". . . But the past does not exist independently from the present. Indeed, the past is only past because there is a present, just as I can point to something over there only because I am here. But nothing is inherently over there or here. In that sense, the past has no content. The past -- or more accurately, pastness -- is a position. Thus, in no way can we identify the past as past." p. 15

". . . But we may want to keep in mind that deeds and words are not as distinguishable as often we presume. History does not belong only to its narrators, professional or amateur. While some of us debate what history is or was, others take it into their own hands." p. 153

Silencing the Past: Power and the Production of History (1995) by Michel-Rolph Trouillot

Thursday, December 8, 2016

Dariba Diaries

   . . . . Dariba Diaries,  as far as I can determine,

 was a single season series from Epic, a newish Indian television channel that debuted in 2014. Epic's mission is to air
"action, drama, comedy and narrative non-fiction programming with a focus on Indian history, folklore and mythology genre".  

Delhi 1858 before the siege that was part of the 1857 Rebellion against the British

     . . . . Dariba Diaries is an episodic mystery series, set in a vaguely -- extremely so --  Delhi of the 19th century, when the era of the Mughals in Delhi under  Bahadur Shah Zafa is rapidly being replaced by the British. The British presence is a social as well as political destablizing force, thus a rise in crime. Within the series Dariba is a street or area -- I'm not clear about this -- within the walls of old Delhi.

Fortress of Selim Ghur and Imperial Palace, Delhi, 19th century.
"Dariba Kalan (Hindi: दरीबा कलान, English: Street of the Incomparable Pearl), is a 17th-century street in Chandni Chowk area of Old Delhi or Shahjahanbad.[1][2] It lies within the walled city of Delhi, and connects the Chandni Chowk area with Jama Masjid."
It was there the bazaar was located that bought and sold the luxury goods such as silk and jewels for the inhabitants of the palace and other of the fabulously wealthy Mughal administrators and favorites. Today it's internationally known throughout India and the diaspora as the place to buy the expensive gifts and adornments for Indian weddings.

However, what we see on screen doesn’t seem very like anything of the sort beyond the facade of an occasional building. Nor have I yet seen a Brit, which is just fine, of course.  IOW, the show doesn't seem to live up to its billing as an historical drama to my eyes at least.  I took the advice of Indian diapora members in my acquaintance and skipped the first two episodes.  The talking heads were unbearable, they said. So sloooooooooooow.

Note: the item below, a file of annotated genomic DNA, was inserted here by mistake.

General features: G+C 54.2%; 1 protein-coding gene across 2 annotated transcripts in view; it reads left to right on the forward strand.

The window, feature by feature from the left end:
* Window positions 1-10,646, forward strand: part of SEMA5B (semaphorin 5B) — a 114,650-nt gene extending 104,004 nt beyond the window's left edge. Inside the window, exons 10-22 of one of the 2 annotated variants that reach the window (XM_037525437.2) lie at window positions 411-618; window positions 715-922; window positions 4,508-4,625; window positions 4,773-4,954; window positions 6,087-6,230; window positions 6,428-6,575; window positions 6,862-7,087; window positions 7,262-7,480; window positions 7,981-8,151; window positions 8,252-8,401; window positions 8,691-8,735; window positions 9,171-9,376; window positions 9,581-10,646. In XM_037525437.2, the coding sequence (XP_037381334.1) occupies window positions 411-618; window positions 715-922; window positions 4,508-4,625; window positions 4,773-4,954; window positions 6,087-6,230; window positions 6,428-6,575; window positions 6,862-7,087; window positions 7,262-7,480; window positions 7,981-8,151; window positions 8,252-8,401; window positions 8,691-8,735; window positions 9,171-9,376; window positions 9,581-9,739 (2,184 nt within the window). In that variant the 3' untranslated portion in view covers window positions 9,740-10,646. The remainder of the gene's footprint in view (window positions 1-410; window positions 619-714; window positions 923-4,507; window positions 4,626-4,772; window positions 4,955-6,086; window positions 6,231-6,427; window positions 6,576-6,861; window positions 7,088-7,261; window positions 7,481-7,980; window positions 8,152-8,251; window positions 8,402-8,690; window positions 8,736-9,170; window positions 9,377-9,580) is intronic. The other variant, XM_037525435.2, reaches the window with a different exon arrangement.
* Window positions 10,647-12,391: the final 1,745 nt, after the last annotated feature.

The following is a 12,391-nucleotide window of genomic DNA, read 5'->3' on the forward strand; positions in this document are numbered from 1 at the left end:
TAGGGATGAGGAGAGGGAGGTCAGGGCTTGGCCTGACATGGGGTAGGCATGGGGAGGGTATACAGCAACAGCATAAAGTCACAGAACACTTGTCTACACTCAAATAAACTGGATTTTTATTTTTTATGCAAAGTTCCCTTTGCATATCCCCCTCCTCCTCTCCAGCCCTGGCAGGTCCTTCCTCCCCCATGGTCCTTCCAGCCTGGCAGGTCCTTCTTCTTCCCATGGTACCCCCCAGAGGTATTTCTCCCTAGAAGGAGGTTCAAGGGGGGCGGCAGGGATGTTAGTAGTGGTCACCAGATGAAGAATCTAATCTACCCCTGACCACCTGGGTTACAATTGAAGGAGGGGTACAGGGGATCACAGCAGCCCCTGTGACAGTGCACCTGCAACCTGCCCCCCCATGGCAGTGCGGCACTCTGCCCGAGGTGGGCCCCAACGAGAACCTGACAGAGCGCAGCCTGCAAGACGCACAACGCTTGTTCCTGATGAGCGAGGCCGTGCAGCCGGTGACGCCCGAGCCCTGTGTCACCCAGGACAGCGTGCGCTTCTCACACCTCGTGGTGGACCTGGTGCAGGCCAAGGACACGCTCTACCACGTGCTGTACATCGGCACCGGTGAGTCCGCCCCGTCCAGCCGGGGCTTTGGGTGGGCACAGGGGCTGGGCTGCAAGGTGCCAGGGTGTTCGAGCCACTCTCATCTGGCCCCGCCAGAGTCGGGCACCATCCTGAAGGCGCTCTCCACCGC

The highest value element of Dariba Diaries -- and it is very high -- is the Intro / Credit animation – gorgeous and purely Northeastern Indian (Delhi).  The creator, Mahesh Sama, evidently used to work at Disney, which would explain that excellence perhaps, when the rest of the production is pretty low by western standards. The subtitles fly by so swiftly that even very fast readers can't finish reading the 6 - 8 words translating the action (never more).

Dariba Diaries' protagonist, Mirza Jaan Nawaz, old Delhi's own Sherlock Holmes,  played by Sid Makkar, who is well known for other roles such as in the Best Exotic Marigold Hotel films.
Well, besides the Credit / Intro sequence, there is another exception to the generally low standard production values -- the cast.  Even those who are not lovely always hold the viewer's eyes whenever they are on screen. That is no small thing indeed.

Not to mention how refreshing it always is to see television set entirely outside of the USian mindset and vision, that has emerged from its own culture and history.

Additionally it's a nice, non-intellectual engagement for my currently sick brain.  I can't think anyway so Dariba Diaries and I are perfectly matched.  Also, temps plunging and next week we are under a polar vortex.  We've already been groaning under the yoke of the orange chaos demon, and it will only get worse, far worse.  I feel pretty rotten all together.

Youtube promos for the episodes can be watched here.

Dariba Diaries season 1 is streaming currently on Netflix. And I applaud them for providing it -- and The Magnificent Century.  More, please.

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